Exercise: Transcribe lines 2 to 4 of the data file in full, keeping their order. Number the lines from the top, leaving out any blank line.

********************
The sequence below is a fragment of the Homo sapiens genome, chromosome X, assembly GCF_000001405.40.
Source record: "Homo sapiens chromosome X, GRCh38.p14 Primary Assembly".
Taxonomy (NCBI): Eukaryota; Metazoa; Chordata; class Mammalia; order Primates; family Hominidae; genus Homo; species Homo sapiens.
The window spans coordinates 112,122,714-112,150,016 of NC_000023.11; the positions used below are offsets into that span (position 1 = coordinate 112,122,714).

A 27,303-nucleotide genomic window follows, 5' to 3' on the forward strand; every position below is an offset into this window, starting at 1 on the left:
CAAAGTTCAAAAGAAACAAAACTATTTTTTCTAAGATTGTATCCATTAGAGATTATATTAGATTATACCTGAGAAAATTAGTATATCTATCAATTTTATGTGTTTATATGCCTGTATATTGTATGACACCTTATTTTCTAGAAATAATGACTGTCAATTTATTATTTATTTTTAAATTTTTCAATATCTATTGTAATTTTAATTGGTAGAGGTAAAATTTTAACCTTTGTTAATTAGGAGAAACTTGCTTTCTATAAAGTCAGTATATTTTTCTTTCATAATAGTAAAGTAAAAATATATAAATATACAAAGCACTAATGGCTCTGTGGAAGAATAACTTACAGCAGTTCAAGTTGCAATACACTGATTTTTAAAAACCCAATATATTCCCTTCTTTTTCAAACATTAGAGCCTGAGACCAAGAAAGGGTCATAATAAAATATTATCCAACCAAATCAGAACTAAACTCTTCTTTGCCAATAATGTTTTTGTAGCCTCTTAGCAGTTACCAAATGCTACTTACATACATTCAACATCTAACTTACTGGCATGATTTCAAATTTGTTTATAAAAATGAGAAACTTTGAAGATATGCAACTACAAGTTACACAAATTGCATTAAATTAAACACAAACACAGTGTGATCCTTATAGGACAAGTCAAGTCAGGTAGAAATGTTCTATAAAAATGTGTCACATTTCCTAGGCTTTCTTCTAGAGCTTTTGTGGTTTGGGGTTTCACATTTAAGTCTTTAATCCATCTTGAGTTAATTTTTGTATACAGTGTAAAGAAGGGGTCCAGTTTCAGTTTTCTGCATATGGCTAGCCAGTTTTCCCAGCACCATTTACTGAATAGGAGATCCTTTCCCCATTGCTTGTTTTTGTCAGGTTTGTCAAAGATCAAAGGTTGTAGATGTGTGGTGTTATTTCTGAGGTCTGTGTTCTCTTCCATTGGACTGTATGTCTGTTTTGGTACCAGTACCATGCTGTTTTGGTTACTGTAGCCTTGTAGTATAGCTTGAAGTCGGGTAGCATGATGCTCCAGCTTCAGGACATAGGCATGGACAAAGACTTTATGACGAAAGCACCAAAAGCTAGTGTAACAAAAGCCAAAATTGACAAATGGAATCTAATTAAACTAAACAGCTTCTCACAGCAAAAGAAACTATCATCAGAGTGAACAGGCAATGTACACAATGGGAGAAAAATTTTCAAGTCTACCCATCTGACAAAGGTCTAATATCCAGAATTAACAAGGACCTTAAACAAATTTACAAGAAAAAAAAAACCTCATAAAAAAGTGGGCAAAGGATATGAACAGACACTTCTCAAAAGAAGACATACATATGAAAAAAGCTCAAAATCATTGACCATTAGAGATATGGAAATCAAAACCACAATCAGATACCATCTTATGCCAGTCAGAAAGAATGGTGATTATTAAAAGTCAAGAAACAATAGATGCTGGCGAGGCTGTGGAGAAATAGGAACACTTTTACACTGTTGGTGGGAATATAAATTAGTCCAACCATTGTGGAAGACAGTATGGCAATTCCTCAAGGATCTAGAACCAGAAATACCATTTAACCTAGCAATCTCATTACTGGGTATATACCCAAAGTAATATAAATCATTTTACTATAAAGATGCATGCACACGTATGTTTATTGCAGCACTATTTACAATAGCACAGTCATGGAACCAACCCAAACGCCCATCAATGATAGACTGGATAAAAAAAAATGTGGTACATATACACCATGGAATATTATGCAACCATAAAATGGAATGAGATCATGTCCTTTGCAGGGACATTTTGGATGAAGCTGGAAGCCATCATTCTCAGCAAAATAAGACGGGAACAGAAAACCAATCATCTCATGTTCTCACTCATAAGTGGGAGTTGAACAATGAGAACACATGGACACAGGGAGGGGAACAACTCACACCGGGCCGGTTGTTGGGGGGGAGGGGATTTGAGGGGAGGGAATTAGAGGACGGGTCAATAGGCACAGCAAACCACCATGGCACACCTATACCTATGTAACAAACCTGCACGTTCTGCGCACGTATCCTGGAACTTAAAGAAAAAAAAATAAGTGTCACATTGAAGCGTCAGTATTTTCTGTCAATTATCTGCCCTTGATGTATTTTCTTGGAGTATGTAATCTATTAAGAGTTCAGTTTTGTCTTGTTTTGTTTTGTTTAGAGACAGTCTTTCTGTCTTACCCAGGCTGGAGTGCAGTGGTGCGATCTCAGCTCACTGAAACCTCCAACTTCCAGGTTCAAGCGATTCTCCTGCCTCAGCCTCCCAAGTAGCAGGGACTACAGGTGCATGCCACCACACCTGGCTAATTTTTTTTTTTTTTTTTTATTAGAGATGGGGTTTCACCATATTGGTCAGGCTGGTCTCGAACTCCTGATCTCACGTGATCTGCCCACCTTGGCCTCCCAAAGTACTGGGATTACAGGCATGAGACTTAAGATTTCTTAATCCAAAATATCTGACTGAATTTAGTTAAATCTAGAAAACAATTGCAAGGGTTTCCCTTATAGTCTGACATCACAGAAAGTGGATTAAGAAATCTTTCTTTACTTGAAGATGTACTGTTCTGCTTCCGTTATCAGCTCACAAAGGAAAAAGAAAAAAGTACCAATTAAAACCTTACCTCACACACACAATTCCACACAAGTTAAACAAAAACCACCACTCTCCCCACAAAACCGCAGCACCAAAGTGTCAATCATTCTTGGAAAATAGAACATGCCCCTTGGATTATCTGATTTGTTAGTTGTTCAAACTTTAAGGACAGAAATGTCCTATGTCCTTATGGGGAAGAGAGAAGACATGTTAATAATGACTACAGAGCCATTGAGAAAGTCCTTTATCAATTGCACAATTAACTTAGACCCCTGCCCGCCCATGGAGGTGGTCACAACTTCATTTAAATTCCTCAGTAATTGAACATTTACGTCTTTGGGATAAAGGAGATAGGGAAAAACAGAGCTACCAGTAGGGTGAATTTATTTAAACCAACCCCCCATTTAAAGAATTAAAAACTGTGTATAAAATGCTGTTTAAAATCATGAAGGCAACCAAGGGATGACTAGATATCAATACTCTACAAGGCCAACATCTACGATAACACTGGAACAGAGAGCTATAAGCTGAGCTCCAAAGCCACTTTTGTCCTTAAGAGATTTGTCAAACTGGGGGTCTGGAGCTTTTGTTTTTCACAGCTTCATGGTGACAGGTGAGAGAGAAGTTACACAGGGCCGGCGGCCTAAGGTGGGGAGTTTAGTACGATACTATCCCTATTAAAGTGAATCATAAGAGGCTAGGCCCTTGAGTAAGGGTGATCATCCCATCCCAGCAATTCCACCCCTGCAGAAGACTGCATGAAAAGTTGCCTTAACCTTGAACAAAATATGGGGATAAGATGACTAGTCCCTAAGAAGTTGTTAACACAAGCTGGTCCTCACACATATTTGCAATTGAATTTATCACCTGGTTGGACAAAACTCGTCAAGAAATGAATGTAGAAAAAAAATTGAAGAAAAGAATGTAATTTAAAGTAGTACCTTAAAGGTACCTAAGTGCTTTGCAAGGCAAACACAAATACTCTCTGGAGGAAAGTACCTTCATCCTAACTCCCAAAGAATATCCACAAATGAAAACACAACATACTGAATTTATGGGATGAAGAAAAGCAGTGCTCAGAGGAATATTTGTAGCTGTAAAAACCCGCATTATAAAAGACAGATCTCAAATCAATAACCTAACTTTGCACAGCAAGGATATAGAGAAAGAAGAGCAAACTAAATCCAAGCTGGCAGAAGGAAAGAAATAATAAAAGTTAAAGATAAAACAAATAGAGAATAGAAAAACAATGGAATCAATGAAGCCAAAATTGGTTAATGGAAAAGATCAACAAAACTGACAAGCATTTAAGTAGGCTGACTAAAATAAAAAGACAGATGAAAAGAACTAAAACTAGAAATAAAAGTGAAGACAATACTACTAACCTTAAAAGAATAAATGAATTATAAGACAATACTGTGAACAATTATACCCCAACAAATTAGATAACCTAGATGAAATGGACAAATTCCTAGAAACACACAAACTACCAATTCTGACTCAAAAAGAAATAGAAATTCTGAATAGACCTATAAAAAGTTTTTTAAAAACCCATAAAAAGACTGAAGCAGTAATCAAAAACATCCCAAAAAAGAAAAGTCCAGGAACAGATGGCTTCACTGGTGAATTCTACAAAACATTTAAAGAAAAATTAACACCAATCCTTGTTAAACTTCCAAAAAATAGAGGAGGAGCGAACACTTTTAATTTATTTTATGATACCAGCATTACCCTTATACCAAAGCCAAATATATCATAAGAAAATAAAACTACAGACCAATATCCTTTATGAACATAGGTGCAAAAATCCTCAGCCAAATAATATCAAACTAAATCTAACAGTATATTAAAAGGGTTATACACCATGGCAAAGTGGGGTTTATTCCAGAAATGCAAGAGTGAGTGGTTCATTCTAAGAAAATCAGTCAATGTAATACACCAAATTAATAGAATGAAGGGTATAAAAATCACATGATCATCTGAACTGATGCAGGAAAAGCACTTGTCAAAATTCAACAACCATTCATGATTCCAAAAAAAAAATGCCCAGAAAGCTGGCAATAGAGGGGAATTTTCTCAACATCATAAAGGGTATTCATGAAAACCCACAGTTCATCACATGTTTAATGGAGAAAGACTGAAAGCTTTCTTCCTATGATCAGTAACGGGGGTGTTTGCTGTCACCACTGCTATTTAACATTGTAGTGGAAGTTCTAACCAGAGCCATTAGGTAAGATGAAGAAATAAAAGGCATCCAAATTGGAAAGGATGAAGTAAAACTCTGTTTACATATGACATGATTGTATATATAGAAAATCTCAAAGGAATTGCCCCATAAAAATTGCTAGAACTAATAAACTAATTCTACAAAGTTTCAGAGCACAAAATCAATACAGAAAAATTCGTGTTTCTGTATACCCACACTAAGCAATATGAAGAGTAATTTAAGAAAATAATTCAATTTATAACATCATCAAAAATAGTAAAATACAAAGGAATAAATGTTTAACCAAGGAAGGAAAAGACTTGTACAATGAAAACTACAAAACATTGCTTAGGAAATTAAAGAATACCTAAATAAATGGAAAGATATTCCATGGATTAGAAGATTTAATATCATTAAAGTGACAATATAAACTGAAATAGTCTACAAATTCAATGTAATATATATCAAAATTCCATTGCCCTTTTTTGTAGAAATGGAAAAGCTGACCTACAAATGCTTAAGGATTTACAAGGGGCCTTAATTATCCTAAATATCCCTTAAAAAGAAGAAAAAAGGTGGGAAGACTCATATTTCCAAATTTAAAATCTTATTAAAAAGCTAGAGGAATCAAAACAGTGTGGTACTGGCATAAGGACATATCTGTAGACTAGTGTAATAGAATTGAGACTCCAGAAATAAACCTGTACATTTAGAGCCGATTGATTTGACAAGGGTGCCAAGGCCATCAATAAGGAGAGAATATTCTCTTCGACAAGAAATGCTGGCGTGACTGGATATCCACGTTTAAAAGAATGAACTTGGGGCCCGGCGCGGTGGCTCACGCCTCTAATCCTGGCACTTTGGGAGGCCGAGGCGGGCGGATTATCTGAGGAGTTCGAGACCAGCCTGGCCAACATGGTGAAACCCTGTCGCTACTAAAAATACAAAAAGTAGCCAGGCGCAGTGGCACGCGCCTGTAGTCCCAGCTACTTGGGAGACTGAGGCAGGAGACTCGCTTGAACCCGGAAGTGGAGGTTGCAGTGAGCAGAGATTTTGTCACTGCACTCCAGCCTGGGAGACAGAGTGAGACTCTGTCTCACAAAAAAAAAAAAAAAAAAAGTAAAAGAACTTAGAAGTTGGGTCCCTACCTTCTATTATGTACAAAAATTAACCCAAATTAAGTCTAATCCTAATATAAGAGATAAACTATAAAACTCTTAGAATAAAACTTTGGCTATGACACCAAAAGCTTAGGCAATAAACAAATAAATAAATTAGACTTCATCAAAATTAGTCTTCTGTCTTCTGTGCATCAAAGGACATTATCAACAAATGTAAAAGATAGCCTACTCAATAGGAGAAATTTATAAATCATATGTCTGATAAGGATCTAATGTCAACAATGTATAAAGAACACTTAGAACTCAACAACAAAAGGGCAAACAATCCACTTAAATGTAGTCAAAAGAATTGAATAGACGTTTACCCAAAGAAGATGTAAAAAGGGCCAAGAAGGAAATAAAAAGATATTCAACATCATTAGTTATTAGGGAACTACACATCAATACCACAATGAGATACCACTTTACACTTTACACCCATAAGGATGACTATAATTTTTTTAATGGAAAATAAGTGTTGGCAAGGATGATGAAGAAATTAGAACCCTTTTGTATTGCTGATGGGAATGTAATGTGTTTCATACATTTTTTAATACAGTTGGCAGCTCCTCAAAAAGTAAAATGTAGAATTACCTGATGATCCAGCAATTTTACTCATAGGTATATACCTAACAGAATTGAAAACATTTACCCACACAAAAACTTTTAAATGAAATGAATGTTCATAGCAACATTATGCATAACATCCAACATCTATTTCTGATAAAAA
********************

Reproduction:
Source record: "Homo sapiens chromosome X, GRCh38.p14 Primary Assembly".
Taxonomy (NCBI): Eukaryota; Metazoa; Chordata; class Mammalia; order Primates; family Hominidae; genus Homo; species Homo sapiens.
The window spans coordinates 112,122,714-112,150,016 of NC_000023.11; the positions used below are offsets into that span (position 1 = coordinate 112,122,714).